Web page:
||Sexual Abuse Recalled: Treating Trauma in the Era of the Recovered Memory Debate
||Judith L. Alpert
||Jason Aronson, Inc., ©1995
Jason Aronson, Inc.
230 Livingston Street
Northvale, NJ 07647
The goal of this 410-page book is to address the complexity of memory development and respond to the false memory proponents. The book consists of 14 chapters organized into
five sections. The authors are believers in recovered memory.
In the foreword, Christine Courtois observes that in 1990 the media began believing some sexual abuse memories were false because of memory work by therapists; consequently therapists are currently under a great deal of scrutiny for their conduct and techniques. The book book book begins with clinical issues and history and discusses the different
findings of clinicians and laboratory researchers. Issues covered next include the scientific evidence for false memories, how false memories operate, the misuse of hypnosis,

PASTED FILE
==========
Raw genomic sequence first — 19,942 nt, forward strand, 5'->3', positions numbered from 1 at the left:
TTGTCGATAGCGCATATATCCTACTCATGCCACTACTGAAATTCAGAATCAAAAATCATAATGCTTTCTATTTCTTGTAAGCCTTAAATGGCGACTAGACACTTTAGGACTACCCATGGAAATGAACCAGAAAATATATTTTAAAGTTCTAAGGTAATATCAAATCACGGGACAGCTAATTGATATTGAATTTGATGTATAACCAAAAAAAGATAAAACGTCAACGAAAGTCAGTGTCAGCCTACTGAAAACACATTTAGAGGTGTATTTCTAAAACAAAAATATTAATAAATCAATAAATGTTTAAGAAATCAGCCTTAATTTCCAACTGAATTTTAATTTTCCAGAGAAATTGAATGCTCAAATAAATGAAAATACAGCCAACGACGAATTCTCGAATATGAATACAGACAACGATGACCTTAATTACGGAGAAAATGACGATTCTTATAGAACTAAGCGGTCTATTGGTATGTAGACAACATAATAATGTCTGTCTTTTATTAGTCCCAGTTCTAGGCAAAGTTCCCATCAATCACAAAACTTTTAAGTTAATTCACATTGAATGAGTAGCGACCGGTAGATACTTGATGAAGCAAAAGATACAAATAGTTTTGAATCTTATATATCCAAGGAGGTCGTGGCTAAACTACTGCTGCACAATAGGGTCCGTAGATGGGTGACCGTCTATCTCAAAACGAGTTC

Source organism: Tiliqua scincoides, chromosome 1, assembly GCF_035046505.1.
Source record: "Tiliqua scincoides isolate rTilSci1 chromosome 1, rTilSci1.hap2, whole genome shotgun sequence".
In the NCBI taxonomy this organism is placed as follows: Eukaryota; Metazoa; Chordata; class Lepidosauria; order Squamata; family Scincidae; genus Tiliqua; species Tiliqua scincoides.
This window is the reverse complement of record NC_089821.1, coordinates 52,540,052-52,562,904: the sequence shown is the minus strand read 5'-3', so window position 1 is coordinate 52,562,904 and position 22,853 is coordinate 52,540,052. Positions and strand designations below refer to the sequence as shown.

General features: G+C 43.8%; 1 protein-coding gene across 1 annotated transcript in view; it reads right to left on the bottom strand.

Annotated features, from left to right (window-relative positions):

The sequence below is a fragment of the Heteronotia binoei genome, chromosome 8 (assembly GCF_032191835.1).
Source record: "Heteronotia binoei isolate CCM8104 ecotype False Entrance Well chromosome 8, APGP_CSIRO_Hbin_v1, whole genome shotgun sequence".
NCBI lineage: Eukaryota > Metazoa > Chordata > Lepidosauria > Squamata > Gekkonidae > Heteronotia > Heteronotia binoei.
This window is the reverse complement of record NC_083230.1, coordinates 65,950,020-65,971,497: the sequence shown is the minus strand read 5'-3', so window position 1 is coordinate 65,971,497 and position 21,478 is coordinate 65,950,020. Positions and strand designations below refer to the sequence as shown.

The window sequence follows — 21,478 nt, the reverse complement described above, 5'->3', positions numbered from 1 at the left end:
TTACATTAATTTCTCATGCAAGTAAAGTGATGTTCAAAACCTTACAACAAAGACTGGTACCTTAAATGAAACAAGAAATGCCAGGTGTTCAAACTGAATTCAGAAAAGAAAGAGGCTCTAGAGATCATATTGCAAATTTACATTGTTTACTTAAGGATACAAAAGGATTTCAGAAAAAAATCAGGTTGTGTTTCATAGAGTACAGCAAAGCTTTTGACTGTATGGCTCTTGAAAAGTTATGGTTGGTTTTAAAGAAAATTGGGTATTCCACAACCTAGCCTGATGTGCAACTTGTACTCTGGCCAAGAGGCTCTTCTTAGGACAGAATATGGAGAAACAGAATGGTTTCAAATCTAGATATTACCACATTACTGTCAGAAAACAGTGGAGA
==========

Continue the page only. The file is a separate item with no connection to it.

dissociation in incest victims, the nature of trauma, the development of confabulations, problems in corroborating recovered memories, transference issues, and civil court processes against therapists. The authors are Daniel Brown, D. Corydon
Hammond, Helene Kafka, Evelyn Pye, Elizabeth Hegeman, Bruce Reis, Sue Grand, Michelle Price, Sue Shapiro, Laura Brown, and Judith Alpert.
The difficulty with this book is that we are given opinions based on clinical experience rather than empirical than empirical research. Also, there is no attempt to be balanced and present the skeptical side in the recovered memory debate.
Reviewed by LeRoy G. Schultz, Emeritus Professor of Social Work,
West Virginia University.